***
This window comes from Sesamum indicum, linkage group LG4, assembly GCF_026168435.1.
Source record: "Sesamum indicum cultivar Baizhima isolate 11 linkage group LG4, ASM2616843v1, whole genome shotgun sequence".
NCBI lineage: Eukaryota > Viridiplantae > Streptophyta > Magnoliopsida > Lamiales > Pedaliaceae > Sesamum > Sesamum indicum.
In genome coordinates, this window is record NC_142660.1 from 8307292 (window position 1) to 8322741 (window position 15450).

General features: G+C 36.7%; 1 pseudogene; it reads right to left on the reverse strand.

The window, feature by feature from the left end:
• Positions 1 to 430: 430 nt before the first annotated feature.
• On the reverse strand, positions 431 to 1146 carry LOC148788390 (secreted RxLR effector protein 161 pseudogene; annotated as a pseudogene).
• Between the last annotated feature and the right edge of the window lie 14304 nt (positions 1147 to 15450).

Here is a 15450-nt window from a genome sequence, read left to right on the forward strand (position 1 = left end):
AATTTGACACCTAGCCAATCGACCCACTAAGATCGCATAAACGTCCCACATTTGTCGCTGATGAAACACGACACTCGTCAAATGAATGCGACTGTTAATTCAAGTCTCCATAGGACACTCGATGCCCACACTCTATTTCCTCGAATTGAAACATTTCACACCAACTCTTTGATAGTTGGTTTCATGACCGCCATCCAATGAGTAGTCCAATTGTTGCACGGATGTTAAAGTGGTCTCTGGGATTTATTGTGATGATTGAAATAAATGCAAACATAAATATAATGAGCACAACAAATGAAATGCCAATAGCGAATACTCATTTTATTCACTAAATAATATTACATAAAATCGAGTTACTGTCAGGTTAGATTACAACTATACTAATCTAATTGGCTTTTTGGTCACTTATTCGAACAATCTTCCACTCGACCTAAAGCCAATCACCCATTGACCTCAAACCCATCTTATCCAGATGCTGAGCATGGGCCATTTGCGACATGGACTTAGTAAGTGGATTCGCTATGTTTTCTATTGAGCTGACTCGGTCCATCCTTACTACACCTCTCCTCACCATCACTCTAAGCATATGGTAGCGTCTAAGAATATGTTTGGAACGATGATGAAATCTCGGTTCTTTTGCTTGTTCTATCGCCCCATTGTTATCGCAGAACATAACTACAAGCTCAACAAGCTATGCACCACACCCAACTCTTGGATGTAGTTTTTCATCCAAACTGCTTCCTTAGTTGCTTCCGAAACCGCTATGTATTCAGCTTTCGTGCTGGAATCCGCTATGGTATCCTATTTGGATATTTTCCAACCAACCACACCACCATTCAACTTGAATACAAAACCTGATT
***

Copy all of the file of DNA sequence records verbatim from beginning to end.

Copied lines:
This window comes from Sesamum indicum, linkage group LG4, assembly GCF_026168435.1.
Source record: "Sesamum indicum cultivar Baizhima isolate 11 linkage group LG4, ASM2616843v1, whole genome shotgun sequence".
NCBI lineage: Eukaryota > Viridiplantae > Streptophyta > Magnoliopsida > Lamiales > Pedaliaceae > Sesamum > Sesamum indicum.
In genome coordinates, this window is record NC_142660.1 from 8307292 (window position 1) to 8322741 (window position 15450).

General features: G+C 36.7%; 1 pseudogene; it reads right to left on the reverse strand.

The window, feature by feature from the left end:
• Positions 1 to 430: 430 nt before the first annotated feature.
• On the reverse strand, positions 431 to 1146 carry LOC148788390 (secreted RxLR effector protein 161 pseudogene; annotated as a pseudogene).
• Between the last annotated feature and the right edge of the window lie 14304 nt (positions 1147 to 15450).

Here is a 15450-nt window from a genome sequence, read left to right on the forward strand (position 1 = left end):
AATTTGACACCTAGCCAATCGACCCACTAAGATCGCATAAACGTCCCACATTTGTCGCTGATGAAACACGACACTCGTCAAATGAATGCGACTGTTAATTCAAGTCTCCATAGGACACTCGATGCCCACACTCTATTTCCTCGAATTGAAACATTTCACACCAACTCTTTGATAGTTGGTTTCATGACCGCCATCCAATGAGTAGTCCAATTGTTGCACGGATGTTAAAGTGGTCTCTGGGATTTATTGTGATGATTGAAATAAATGCAAACATAAATATAATGAGCACAACAAATGAAATGCCAATAGCGAATACTCATTTTATTCACTAAATAATATTACATAAAATCGAGTTACTGTCAGGTTAGATTACAACTATACTAATCTAATTGGCTTTTTGGTCACTTATTCGAACAATCTTCCACTCGACCTAAAGCCAATCACCCATTGACCTCAAACCCATCTTATCCAGATGCTGAGCATGGGCCATTTGCGACATGGACTTAGTAAGTGGATTCGCTATGTTTTCTATTGAGCTGACTCGGTCCATCCTTACTACACCTCTCCTCACCATCACTCTAAGCATATGGTAGCGTCTAAGAATATGTTTGGAACGATGATGAAATCTCGGTTCTTTTGCTTGTTCTATCGCCCCATTGTTATCGCAGAACATAACTACAAGCTCAACAAGCTATGCACCACACCCAACTCTTGGATGTAGTTTTTCATCCAAACTGCTTCCTTAGTTGCTTCCGAAACCGCTATGTATTCAGCTTTCGTGCTGGAATCCGCTATGGTATCCTATTTGGATATTTTCCAACCAACCACACCACCATTCAACTTGAATACAAAACCTGATT